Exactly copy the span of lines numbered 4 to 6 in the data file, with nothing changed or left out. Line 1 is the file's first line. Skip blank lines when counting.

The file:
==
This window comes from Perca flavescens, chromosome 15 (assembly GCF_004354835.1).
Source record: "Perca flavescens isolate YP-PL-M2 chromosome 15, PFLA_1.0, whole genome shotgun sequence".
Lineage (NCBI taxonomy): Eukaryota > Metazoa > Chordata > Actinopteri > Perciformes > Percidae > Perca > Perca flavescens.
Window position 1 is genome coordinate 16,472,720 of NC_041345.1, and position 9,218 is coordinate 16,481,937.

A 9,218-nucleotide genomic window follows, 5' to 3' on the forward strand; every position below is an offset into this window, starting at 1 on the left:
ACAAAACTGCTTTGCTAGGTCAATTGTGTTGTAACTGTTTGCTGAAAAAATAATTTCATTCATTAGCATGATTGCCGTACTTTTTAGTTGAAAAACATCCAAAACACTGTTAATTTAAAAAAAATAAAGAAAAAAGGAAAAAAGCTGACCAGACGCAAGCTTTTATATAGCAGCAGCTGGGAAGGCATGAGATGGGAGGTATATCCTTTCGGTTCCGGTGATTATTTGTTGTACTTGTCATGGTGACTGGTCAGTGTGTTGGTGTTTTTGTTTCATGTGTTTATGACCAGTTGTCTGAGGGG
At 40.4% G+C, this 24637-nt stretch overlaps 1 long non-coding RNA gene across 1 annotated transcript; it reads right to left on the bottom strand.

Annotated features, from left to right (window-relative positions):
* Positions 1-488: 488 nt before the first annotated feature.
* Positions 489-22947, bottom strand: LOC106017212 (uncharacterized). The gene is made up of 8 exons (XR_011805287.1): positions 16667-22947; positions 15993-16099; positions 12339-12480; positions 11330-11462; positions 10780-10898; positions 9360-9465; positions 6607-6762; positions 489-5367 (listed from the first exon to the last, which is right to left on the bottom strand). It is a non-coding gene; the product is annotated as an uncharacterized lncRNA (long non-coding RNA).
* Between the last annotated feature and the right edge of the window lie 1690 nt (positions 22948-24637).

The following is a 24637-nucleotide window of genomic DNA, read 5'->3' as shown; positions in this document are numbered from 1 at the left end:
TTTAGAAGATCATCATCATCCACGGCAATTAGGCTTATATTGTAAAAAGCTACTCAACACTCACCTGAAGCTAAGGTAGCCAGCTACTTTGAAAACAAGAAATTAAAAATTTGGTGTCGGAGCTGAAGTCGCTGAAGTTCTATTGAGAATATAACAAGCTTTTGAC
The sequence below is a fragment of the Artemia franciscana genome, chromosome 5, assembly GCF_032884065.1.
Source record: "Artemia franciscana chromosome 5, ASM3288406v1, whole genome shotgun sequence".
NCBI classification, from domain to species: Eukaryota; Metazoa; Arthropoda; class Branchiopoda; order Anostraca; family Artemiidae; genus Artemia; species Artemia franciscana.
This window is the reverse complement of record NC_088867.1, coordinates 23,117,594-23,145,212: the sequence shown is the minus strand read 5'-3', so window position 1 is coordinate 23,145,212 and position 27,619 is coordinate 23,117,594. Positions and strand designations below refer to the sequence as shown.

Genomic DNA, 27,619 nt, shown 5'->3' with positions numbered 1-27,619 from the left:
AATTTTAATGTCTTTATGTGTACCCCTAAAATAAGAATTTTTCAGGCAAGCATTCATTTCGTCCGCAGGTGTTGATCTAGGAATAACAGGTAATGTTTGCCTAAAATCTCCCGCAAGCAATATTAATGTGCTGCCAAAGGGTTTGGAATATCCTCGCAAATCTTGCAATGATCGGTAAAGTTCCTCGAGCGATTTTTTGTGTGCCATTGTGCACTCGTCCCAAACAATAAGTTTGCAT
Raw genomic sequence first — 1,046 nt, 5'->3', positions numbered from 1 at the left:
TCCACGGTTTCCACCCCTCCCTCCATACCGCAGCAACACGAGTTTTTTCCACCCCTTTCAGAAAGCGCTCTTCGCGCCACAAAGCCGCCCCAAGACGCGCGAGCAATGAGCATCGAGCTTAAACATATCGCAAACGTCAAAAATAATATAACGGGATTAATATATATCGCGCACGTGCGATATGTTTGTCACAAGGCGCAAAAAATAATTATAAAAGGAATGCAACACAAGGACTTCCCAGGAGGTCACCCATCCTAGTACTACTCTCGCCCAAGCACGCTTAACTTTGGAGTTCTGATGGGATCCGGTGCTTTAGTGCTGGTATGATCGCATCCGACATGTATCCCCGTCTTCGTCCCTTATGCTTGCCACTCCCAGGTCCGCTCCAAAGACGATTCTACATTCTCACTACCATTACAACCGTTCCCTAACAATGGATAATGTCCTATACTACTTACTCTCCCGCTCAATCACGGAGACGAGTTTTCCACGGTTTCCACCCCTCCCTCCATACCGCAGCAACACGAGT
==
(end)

Window position 1 is genome coordinate 16,472,720 of NC_041345.1, and position 9,218 is coordinate 16,481,937.

A 9,218-nucleotide genomic window follows, 5' to 3' on the forward strand; every position below is an offset into this window, starting at 1 on the left:
ACAAAACTGCTTTGCTAGGTCAATTGTGTTGTAACTGTTTGCTGAAAAAATAATTTCATTCATTAGCATGATTGCCGTACTTTTTAGTTGAAAAACATCCAAAACACTGTTAATTTAAAAAAAATAAAGAAAAAAGGAAAAAAGCTGACCAGACGCAAGCTTTTATATAGCAGCAGCTGGGAAGGCATGAGATGGGAGGTATATCCTTTCGGTTCCGGTGATTATTTGTTGTACTTGTCATGGTGACTGGTCAGTGTGTTGGTGTTTTTGTTTCATGTGTTTATGACCAGTTGTCTGAGGGG